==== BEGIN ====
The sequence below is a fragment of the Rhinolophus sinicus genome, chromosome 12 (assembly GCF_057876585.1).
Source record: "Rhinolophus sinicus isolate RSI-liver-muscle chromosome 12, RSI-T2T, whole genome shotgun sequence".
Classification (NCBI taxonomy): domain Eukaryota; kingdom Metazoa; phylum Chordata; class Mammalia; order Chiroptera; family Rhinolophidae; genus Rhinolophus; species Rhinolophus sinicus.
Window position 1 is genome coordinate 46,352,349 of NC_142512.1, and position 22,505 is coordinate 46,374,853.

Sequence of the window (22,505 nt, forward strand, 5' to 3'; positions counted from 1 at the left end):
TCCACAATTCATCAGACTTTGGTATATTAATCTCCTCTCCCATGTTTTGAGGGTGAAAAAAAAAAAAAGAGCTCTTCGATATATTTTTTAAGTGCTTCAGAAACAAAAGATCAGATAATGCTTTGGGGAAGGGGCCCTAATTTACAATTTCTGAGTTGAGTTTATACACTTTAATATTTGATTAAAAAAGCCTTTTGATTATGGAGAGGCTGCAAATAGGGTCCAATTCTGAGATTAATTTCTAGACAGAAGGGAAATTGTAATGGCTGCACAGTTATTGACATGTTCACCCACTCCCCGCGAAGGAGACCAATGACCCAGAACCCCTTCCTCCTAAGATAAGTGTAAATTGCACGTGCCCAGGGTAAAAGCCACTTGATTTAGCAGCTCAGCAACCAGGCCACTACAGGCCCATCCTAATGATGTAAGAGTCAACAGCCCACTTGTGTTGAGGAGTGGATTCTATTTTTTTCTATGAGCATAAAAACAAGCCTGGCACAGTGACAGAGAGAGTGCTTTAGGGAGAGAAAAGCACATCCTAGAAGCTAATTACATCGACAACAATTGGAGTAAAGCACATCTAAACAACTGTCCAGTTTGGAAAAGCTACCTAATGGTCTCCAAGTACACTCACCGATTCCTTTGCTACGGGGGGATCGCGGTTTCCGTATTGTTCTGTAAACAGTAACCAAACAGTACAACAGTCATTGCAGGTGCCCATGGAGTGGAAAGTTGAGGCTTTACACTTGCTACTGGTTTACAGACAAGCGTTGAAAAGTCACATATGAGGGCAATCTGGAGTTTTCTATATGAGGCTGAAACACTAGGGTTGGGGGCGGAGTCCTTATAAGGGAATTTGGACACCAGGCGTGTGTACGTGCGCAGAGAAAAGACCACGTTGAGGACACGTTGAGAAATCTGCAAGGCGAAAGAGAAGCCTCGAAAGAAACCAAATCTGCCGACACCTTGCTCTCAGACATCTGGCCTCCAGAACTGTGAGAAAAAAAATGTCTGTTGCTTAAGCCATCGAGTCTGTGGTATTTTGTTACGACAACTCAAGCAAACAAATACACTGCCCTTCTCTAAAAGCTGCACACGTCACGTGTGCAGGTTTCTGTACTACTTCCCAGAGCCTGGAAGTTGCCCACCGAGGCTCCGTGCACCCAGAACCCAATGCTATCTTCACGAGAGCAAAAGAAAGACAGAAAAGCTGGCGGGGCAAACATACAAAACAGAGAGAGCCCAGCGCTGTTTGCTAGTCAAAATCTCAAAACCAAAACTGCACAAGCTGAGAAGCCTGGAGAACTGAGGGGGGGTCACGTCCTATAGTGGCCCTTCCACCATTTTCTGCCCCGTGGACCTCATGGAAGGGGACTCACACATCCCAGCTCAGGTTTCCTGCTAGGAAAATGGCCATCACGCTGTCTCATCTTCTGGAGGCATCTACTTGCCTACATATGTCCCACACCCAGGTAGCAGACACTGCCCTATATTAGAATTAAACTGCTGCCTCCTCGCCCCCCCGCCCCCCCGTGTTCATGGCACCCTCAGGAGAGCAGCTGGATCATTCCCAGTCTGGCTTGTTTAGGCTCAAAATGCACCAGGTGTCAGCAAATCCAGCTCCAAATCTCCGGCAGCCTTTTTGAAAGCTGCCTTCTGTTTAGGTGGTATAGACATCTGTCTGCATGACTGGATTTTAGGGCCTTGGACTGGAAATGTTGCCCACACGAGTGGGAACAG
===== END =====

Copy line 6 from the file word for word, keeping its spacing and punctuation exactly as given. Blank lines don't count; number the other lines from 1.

TCCACAATTCATCAGACTTTGGTATATTAATCTCCTCTCCCATGTTTTGAGGGTGAAAAAAAAAAAAAGAGCTCTTCGATATATTTTTTAAGTGCTTCAGAAACAAAAGATCAGATAATGCTTTGGGGAAGGGGCCCTAATTTACAATTTCTGAGTTGAGTTTATACACTTTAATATTTGATTAAAAAAGCCTTTTGATTATGGAGAGGCTGCAAATAGGGTCCAATTCTGAGATTAATTTCTAGACAGAAGGGAAATTGTAATGGCTGCACAGTTATTGACATGTTCACCCACTCCCCGCGAAGGAGACCAATGACCCAGAACCCCTTCCTCCTAAGATAAGTGTAAATTGCACGTGCCCAGGGTAAAAGCCACTTGATTTAGCAGCTCAGCAACCAGGCCACTACAGGCCCATCCTAATGATGTAAGAGTCAACAGCCCACTTGTGTTGAGGAGTGGATTCTATTTTTTTCTATGAGCATAAAAACAAGCCTGGCACAGTGACAGAGAGAGTGCTTTAGGGAGAGAAAAGCACATCCTAGAAGCTAATTACATCGACAACAATTGGAGTAAAGCACATCTAAACAACTGTCCAGTTTGGAAAAGCTACCTAATGGTCTCCAAGTACACTCACCGATTCCTTTGCTACGGGGGGATCGCGGTTTCCGTATTGTTCTGTAAACAGTAACCAAACAGTACAACAGTCATTGCAGGTGCCCATGGAGTGGAAAGTTGAGGCTTTACACTTGCTACTGGTTTACAGACAAGCGTTGAAAAGTCACATATGAGGGCAATCTGGAGTTTTCTATATGAGGCTGAAACACTAGGGTTGGGGGCGGAGTCCTTATAAGGGAATTTGGACACCAGGCGTGTGTACGTGCGCAGAGAAAAGACCACGTTGAGGACACGTTGAGAAATCTGCAAGGCGAAAGAGAAGCCTCGAAAGAAACCAAATCTGCCGACACCTTGCTCTCAGACATCTGGCCTCCAGAACTGTGAGAAAAAAAATGTCTGTTGCTTAAGCCATCGAGTCTGTGGTATTTTGTTACGACAACTCAAGCAAACAAATACACTGCCCTTCTCTAAAAGCTGCACACGTCACGTGTGCAGGTTTCTGTACTACTTCCCAGAGCCTGGAAGTTGCCCACCGAGGCTCCGTGCACCCAGAACCCAATGCTATCTTCACGAGAGCAAAAGAAAGACAGAAAAGCTGGCGGGGCAAACATACAAAACAGAGAGAGCCCAGCGCTGTTTGCTAGTCAAAATCTCAAAACCAAAACTGCACAAGCTGAGAAGCCTGGAGAACTGAGGGGGGGTCACGTCCTATAGTGGCCCTTCCACCATTTTCTGCCCCGTGGACCTCATGGAAGGGGACTCACACATCCCAGCTCAGGTTTCCTGCTAGGAAAATGGCCATCACGCTGTCTCATCTTCTGGAGGCATCTACTTGCCTACATATGTCCCACACCCAGGTAGCAGACACTGCCCTATATTAGAATTAAACTGCTGCCTCCTCGCCCCCCCGCCCCCCCGTGTTCATGGCACCCTCAGGAGAGCAGCTGGATCATTCCCAGTCTGGCTTGTTTAGGCTCAAAATGCACCAGGTGTCAGCAAATCCAGCTCCAAATCTCCGGCAGCCTTTTTGAAAGCTGCCTTCTGTTTAGGTGGTATAGACATCTGTCTGCATGACTGGATTTTAGGGCCTTGGACTGGAAATGTTGCCCACACGAGTGGGAACAG